<P>APPROACH: Poultry Meat Safety - Production, processing, and packaging safety of poultry meat, through bacterial intervention strategies- chemical, biological, thermal, engineering, and nutritional aspects. To test chemical (organic acids, acidified electrolyzed water, and new technologies) and natural alternatives as interventions for reduction and eliminating pathogenic (Salmonella, Campylobacter, Listeria) on processed poultry products. To identify and evaluate biological interventions, such as competitive exclusion or biologically derived molecules, for eliminating pathogenic bacteria from poultry processing equipment surfaces and products. To assess novel thermal, non-thermal, and chemical processes for the ability to eliminate pathogens and extend the shelf life of poultry products. To develop novel engineering and chemical approaches for producing safer poultry products. To assess dietary components and management practices that may decrease colonization and shedding of pathogens during the production of poultry. Poultry Meat Quality - Improving meat quality through application of technologies and processes. Meat tenderness: Evaluate changing processing procedures (shortened aging time), simplified instrumental techniques to assess tenderness, and methods to improve and maintain tenderness through physical or chemical means. Poor quality poultry meat: Reexamine processing procedures and correlate occurrence to focus on preventing the development and remediate PSE-like poultry meat. Establish the most effective approach in employing light reflectance and determine if digital images have further information that correlates to incidence. Technologies and processes: Verification of stunning, processing, air chilling, and other processes and their interactions with meat quality, including texture, color, flavor, water holding capacity, and blood splash. Establish a relationship between improved bird welfare and meat quality. To test chemical and natural alternatives as interventions for reduction and spoilage bacteria on processed poultry products.Egg Quality and Safety - To identify methods and procedures to improve and maintain the quality and safety of shell eggs and egg products. Identify strain and environmental factors associated with functionality deficiencies in egg products. Quantify the changes in functionality of eggs and the compositional changes in egg over the hen's egg production cycle. Assess the effectiveness of alternative sanitizing agents on shell eggs. Determine environmental and biological factors impacting the safety of eggs. Determine the applicability of imaging technology for assessing eggshell integrity and shell egg internal components and quality. </P>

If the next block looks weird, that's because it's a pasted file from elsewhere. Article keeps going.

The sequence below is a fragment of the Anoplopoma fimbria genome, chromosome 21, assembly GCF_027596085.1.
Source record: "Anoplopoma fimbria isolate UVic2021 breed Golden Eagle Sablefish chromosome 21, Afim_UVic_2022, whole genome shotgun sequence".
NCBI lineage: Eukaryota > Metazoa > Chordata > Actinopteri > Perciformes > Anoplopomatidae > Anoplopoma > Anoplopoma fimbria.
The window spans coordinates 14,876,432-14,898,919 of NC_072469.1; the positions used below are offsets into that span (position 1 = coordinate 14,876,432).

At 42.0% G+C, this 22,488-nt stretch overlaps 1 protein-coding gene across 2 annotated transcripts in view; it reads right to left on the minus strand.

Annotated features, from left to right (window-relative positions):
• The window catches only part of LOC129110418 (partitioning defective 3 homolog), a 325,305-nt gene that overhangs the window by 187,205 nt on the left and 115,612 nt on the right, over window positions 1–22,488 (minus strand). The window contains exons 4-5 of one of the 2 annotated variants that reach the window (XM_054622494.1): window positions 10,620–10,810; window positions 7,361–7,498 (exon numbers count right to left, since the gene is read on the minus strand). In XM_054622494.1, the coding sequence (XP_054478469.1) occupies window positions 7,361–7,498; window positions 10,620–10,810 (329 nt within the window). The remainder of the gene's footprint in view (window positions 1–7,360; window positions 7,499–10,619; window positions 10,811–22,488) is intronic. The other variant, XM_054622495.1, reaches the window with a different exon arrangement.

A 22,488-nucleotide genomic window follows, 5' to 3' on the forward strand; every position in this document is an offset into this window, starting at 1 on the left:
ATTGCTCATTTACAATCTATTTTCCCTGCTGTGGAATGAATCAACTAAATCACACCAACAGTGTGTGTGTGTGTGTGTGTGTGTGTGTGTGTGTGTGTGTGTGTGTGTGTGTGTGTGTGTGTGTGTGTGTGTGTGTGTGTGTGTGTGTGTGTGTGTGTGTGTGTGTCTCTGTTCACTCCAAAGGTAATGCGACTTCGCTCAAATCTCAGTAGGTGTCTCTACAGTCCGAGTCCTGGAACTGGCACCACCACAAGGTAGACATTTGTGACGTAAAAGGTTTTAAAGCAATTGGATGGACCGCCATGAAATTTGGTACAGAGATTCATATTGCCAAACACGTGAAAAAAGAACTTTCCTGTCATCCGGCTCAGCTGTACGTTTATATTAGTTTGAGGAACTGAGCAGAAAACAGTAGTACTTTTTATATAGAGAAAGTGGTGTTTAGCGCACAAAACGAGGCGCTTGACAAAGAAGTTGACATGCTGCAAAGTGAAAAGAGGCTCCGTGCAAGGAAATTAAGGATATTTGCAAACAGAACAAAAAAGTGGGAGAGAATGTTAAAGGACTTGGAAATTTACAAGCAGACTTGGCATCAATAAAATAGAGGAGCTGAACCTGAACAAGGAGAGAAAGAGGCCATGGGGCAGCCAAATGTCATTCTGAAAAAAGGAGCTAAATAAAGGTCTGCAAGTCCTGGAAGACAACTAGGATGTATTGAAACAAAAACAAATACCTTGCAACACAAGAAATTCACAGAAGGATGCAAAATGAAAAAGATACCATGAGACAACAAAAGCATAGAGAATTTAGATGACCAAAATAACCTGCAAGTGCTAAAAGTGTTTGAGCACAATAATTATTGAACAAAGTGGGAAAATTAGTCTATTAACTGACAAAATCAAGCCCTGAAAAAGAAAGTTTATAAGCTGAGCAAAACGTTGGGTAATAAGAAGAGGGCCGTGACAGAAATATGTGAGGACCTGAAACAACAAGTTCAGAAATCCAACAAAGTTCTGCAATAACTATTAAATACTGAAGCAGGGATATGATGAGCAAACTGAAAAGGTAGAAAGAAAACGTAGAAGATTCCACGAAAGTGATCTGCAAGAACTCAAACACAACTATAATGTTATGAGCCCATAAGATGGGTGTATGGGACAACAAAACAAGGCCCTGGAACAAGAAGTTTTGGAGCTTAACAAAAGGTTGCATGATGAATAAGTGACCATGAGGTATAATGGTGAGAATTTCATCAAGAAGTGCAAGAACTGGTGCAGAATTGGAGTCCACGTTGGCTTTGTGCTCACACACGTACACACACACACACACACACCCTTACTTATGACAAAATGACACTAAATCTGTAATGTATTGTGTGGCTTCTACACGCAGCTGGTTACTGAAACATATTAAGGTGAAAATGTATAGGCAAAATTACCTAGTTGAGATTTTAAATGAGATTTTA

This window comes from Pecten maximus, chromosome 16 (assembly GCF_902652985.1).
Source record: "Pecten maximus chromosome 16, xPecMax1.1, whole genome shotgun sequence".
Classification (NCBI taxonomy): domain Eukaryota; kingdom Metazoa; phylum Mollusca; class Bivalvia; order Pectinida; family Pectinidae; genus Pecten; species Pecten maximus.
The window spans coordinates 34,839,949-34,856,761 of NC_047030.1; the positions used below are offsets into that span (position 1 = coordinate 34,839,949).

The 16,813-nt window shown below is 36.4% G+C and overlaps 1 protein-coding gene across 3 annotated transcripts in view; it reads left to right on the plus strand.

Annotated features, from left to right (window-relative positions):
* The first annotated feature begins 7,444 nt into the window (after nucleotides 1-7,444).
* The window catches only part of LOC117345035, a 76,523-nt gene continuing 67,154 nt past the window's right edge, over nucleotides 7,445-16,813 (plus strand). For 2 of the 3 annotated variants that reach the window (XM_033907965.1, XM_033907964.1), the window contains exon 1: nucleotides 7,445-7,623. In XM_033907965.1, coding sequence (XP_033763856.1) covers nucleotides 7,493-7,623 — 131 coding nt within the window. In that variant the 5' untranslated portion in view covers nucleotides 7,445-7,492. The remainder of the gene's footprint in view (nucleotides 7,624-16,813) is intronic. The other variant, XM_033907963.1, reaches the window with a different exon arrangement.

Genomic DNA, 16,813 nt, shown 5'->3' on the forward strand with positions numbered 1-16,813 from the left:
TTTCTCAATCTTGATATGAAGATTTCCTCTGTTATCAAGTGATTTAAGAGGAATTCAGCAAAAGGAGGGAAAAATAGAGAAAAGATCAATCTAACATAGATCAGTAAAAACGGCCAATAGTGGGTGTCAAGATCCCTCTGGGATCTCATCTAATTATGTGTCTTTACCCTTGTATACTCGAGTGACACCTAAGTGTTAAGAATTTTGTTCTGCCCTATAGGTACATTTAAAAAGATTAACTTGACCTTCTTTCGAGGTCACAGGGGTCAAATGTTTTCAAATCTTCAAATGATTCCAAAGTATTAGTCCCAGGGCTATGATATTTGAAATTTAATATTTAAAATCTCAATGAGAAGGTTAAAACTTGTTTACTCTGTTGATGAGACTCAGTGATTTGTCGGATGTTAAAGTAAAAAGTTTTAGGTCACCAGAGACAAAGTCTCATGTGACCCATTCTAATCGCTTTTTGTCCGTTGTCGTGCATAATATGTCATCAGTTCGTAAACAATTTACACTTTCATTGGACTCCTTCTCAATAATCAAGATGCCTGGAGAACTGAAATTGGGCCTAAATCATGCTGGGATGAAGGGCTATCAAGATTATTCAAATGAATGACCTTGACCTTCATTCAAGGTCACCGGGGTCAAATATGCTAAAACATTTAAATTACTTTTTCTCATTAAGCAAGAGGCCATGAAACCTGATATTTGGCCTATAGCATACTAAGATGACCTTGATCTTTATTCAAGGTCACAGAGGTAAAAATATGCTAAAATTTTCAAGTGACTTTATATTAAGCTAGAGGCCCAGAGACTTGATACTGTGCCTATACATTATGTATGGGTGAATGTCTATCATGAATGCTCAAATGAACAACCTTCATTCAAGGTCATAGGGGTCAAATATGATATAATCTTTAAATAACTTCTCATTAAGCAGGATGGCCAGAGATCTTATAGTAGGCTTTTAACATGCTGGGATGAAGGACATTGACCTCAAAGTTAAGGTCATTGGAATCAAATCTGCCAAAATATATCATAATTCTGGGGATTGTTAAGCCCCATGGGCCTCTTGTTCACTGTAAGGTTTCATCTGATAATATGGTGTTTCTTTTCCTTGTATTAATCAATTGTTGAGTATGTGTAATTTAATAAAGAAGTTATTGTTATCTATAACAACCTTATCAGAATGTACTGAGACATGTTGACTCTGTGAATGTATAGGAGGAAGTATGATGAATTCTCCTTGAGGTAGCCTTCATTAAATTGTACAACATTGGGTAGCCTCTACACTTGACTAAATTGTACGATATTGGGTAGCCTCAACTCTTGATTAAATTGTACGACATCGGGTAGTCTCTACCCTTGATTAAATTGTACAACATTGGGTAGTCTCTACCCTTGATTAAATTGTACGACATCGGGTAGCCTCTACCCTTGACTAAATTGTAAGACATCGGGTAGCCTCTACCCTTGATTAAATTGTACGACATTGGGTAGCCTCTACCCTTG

Alvarado, Christine Z
Texas A&M University